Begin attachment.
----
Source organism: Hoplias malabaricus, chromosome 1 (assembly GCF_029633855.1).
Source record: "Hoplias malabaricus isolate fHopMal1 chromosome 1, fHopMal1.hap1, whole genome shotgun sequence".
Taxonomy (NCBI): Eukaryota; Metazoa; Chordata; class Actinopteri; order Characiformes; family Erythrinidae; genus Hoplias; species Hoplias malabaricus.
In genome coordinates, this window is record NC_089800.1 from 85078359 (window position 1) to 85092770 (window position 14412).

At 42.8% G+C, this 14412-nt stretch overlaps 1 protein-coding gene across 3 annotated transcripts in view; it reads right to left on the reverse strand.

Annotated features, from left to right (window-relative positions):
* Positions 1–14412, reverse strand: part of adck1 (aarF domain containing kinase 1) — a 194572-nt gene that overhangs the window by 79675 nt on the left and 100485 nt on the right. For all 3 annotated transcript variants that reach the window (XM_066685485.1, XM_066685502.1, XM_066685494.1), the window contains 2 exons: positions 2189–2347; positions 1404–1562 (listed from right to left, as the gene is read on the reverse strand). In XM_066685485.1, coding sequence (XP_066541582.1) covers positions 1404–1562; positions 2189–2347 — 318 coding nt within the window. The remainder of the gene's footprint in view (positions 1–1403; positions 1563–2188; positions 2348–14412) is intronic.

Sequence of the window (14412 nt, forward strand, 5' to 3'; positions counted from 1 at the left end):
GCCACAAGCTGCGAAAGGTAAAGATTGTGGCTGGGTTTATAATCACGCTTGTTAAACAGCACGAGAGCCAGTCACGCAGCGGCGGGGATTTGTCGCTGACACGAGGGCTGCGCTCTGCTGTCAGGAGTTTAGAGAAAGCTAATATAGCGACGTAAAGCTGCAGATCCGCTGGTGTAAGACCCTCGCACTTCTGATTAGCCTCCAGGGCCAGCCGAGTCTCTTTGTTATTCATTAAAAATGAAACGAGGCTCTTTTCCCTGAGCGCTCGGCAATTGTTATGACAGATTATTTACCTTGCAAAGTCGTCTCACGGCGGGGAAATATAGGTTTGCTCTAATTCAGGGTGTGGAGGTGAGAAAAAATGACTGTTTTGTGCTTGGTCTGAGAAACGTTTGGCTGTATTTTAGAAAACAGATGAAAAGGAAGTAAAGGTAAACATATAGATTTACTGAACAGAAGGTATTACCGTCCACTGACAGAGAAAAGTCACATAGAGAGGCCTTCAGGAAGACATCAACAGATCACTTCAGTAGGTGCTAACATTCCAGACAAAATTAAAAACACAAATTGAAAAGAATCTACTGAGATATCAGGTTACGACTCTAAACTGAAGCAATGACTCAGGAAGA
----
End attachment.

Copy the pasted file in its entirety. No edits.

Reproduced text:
Source organism: Hoplias malabaricus, chromosome 1 (assembly GCF_029633855.1).
Source record: "Hoplias malabaricus isolate fHopMal1 chromosome 1, fHopMal1.hap1, whole genome shotgun sequence".
Taxonomy (NCBI): Eukaryota; Metazoa; Chordata; class Actinopteri; order Characiformes; family Erythrinidae; genus Hoplias; species Hoplias malabaricus.
In genome coordinates, this window is record NC_089800.1 from 85078359 (window position 1) to 85092770 (window position 14412).

At 42.8% G+C, this 14412-nt stretch overlaps 1 protein-coding gene across 3 annotated transcripts in view; it reads right to left on the reverse strand.

Annotated features, from left to right (window-relative positions):
* Positions 1–14412, reverse strand: part of adck1 (aarF domain containing kinase 1) — a 194572-nt gene that overhangs the window by 79675 nt on the left and 100485 nt on the right. For all 3 annotated transcript variants that reach the window (XM_066685485.1, XM_066685502.1, XM_066685494.1), the window contains 2 exons: positions 2189–2347; positions 1404–1562 (listed from right to left, as the gene is read on the reverse strand). In XM_066685485.1, coding sequence (XP_066541582.1) covers positions 1404–1562; positions 2189–2347 — 318 coding nt within the window. The remainder of the gene's footprint in view (positions 1–1403; positions 1563–2188; positions 2348–14412) is intronic.

Sequence of the window (14412 nt, forward strand, 5' to 3'; positions counted from 1 at the left end):
GCCACAAGCTGCGAAAGGTAAAGATTGTGGCTGGGTTTATAATCACGCTTGTTAAACAGCACGAGAGCCAGTCACGCAGCGGCGGGGATTTGTCGCTGACACGAGGGCTGCGCTCTGCTGTCAGGAGTTTAGAGAAAGCTAATATAGCGACGTAAAGCTGCAGATCCGCTGGTGTAAGACCCTCGCACTTCTGATTAGCCTCCAGGGCCAGCCGAGTCTCTTTGTTATTCATTAAAAATGAAACGAGGCTCTTTTCCCTGAGCGCTCGGCAATTGTTATGACAGATTATTTACCTTGCAAAGTCGTCTCACGGCGGGGAAATATAGGTTTGCTCTAATTCAGGGTGTGGAGGTGAGAAAAAATGACTGTTTTGTGCTTGGTCTGAGAAACGTTTGGCTGTATTTTAGAAAACAGATGAAAAGGAAGTAAAGGTAAACATATAGATTTACTGAACAGAAGGTATTACCGTCCACTGACAGAGAAAAGTCACATAGAGAGGCCTTCAGGAAGACATCAACAGATCACTTCAGTAGGTGCTAACATTCCAGACAAAATTAAAAACACAAATTGAAAAGAATCTACTGAGATATCAGGTTACGACTCTAAACTGAAGCAATGACTCAGGAAGA